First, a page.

BLM Manchester activists share their thoughts during StayWorkPlay forum

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Ronelle Tshiela on July 28, 2020. Screenshot

MANCHESTER, NH – What is it like to be an activist for Black Lives Matter in a state with a 96 percent white population? Over 150 participants got a chance to listen and learn about that topic on Tuesday.

Moderated by Victoria Adewumi, Board Chair of New Hampshire-based non-profit New African Americans, three young members of Black Live Matter Manchester shared their experiences living in New Hampshire as African Americans and their thoughts on the path to racial justice in the era of the Black Lives Matter movement.

The three participants of the panel came from different backgrouns. Erika Perez is a Manchester native and first-generation American, with parents from Honduras and the Dominican Republic. Mohamed Elhassan was born in Sudan and came to American with his family as a 3-year-old, spending time living in New Jersey as well as New Hampshire. Ronelle Tshiela is a Memorial High School grad and rising senior at the University of New Hampshire and serves on the New Hampshire Police Accountability Commission.

Perez recalled the first Black Lives Matter Manchester event in 2016 and seeing the group bounce back to action after the death of Floyd George earlier this year spearheaded protests across the country.

For Perez and the other panelists, the concept of Black Lives Matter is not connected to any one moment, but a movement for African Americans seeking an outlet to share their frustration and press for change. In New Hampshire, trying to kindle that movement has been simultaneously difficult and enriching.

“It’s overwhelming to organize an event, but people will show up if you have a good cause. People will show up if you care,” said Perez.

The trio also noted that while one of the key roles of Black Lives Matter in New Hampshire is supporting legislation helps African Americans ranging from incarceration reform to banning police chokeholds, they also noted that the movement also seeks to be simultaneously apolitical due to the wide range of political viewpoints among African Americans coinciding with the shared struggles that cut across those differing opinions.

“There are many are many different types of black people, including Republicans,” said Perez. “(But) whenever you walk into a room, people see you as black first.”

The balance between the rigidity of that core belief and the flexibility toward everything else in the movement has led Black Lives Matter Manchester activists to unequivocally support other Black Lives Matter groups elsewhere, even when their tactics may vary from Black Lives Matter Manchester’s actions. Indeed, they see those who support the movement only under certain conditions are no different than those who oppose the movement.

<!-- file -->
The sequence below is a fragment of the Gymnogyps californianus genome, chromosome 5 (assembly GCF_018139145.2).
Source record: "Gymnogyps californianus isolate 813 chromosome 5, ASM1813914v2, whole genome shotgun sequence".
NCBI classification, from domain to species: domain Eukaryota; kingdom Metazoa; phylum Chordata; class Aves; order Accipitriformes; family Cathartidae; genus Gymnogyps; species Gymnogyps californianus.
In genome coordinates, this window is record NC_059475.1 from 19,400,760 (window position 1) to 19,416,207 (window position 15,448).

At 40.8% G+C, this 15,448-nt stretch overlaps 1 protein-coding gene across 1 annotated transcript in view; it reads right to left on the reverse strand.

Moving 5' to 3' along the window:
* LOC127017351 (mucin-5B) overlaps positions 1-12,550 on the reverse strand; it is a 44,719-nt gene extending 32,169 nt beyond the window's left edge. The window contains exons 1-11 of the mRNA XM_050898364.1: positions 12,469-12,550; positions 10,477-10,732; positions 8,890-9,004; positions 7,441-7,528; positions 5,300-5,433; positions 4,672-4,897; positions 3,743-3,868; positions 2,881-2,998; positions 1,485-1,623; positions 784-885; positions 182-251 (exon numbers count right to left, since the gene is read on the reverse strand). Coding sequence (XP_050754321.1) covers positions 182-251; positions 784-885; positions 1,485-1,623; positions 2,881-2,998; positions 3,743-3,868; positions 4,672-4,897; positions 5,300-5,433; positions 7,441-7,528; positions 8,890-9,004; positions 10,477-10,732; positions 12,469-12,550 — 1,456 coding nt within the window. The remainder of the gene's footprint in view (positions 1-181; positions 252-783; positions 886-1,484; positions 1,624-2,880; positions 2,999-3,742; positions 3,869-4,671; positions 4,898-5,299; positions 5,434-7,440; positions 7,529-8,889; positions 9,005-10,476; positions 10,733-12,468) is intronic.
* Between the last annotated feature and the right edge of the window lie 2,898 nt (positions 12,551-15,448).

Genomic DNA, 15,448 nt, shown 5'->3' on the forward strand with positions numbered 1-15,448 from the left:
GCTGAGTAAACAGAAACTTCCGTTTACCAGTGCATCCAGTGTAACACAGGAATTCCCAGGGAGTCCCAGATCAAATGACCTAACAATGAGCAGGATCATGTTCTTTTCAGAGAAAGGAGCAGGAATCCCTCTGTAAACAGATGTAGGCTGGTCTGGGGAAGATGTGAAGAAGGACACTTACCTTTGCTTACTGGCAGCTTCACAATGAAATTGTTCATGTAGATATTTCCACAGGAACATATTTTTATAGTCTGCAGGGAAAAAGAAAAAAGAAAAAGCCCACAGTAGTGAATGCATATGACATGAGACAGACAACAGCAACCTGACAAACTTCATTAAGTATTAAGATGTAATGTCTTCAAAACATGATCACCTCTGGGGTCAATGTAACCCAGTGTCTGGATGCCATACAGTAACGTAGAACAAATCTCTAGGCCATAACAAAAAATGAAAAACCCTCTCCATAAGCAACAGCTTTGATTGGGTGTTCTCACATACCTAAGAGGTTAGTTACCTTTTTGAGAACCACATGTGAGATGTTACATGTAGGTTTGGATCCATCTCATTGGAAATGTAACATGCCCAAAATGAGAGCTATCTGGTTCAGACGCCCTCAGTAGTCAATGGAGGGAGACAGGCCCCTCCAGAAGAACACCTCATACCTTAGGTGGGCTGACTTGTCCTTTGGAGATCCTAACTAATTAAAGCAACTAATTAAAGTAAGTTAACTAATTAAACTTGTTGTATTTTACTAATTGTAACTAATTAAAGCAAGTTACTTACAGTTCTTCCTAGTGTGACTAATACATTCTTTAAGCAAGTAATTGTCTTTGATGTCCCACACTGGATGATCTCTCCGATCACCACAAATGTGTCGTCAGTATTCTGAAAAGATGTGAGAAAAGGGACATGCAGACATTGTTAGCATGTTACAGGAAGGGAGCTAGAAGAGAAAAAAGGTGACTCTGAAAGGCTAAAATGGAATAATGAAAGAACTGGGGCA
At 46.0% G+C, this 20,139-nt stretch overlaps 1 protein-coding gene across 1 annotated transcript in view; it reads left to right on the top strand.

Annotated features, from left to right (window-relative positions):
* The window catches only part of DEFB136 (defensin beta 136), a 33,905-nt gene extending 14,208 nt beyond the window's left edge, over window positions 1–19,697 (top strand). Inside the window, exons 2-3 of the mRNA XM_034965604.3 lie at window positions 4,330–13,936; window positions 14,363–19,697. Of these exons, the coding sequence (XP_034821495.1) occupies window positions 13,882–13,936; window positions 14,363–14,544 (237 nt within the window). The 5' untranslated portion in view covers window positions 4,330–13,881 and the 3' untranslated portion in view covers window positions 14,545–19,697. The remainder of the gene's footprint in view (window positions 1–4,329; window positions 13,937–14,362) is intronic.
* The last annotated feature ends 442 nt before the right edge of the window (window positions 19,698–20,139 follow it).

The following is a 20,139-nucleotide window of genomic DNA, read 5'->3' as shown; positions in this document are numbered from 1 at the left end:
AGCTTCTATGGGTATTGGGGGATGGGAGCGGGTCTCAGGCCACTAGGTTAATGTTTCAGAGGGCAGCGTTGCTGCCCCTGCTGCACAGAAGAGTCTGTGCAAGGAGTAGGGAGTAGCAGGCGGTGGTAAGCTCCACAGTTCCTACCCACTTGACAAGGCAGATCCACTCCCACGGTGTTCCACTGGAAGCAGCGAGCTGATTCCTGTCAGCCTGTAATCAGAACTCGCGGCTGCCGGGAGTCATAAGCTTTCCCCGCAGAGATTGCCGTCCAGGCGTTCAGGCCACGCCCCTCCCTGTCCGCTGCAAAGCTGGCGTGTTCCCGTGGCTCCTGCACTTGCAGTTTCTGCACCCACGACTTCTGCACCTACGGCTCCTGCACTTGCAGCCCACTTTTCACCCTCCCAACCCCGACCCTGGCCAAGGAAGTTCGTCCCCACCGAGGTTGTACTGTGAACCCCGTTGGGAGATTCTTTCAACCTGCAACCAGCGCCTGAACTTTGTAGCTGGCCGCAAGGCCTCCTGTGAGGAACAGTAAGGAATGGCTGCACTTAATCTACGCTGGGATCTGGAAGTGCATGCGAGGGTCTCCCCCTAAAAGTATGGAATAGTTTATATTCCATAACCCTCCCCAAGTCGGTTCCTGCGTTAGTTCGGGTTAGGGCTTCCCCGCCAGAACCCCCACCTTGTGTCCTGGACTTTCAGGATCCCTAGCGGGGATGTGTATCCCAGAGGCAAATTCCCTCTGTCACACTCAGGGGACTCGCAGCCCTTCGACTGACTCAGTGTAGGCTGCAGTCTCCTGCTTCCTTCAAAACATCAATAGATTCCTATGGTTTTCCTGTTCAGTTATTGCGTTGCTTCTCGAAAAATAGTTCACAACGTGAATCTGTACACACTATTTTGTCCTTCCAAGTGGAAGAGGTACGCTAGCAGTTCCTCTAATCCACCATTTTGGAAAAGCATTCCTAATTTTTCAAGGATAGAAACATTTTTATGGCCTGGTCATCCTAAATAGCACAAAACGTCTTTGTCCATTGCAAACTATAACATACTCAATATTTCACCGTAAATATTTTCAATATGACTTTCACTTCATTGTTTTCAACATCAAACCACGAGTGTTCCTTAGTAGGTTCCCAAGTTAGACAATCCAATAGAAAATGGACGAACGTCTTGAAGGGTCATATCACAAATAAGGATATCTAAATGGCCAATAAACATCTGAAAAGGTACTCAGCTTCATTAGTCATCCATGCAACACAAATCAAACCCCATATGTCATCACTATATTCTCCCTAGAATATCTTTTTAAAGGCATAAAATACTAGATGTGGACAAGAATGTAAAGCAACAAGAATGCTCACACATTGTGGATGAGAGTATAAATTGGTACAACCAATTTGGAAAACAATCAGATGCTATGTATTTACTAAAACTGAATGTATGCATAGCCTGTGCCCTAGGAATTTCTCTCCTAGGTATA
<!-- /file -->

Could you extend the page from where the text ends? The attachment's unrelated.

“What we’re doing here in New Hampshire may not be what they’re doing in Minneapolis or in other big cities, but we’re doing what works for us here, and I think that’s important for people to understand,” said Tshiela. “There’s no one-size-fits-all to racial justice. A lot of people think we’re getting commands from a higher-up or just doing what we’re told. That’s just not the case and I think that’s important for people to understand as well.”

Still, the activists said they faced difficulties with people from across the political spectrum who do not understand their movement.

With some of those people, the activists are reflexively seen as Marxists or terrorists while others see the activists as “social justice therapists” or even ignore them while claiming to espouse their principles.

Ultimately, the panelists hope that instead of having to educate others on the plight of African Americans that their efforts can spur others to educate themselves on the African American experience and support African Americans seeking racial equality.

“Progress is yet to come,” said Tshiela. “This isn’t a moment, it’s a movement.”

The talk was the first in Stay, Work, Play NH’s Diversity, Equity and Inclusion Series. A video of the event can be found on Stay, Work, Play NH’s Youtube channel.

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About this Author

Andrew Sylvia

Assistant EditorManchester Ink Link

Born and raised in the Granite State, Andrew Sylvia has written approximately 10,000 pieces over his career for outlets across Massachusetts, New Hampshire and Vermont. On top of that, he's a licensed notary and licensed to sell property, casualty and life insurance, he's been a USSF trained youth soccer and futsal referee for the past six years and he can name over 60 national flags in under 60 seconds according to that flag game app he has on his phone, which makes sense because he also has a bachelor's degree in geography (like Michael Jordan). He can also type over 100 words a minute on a good day.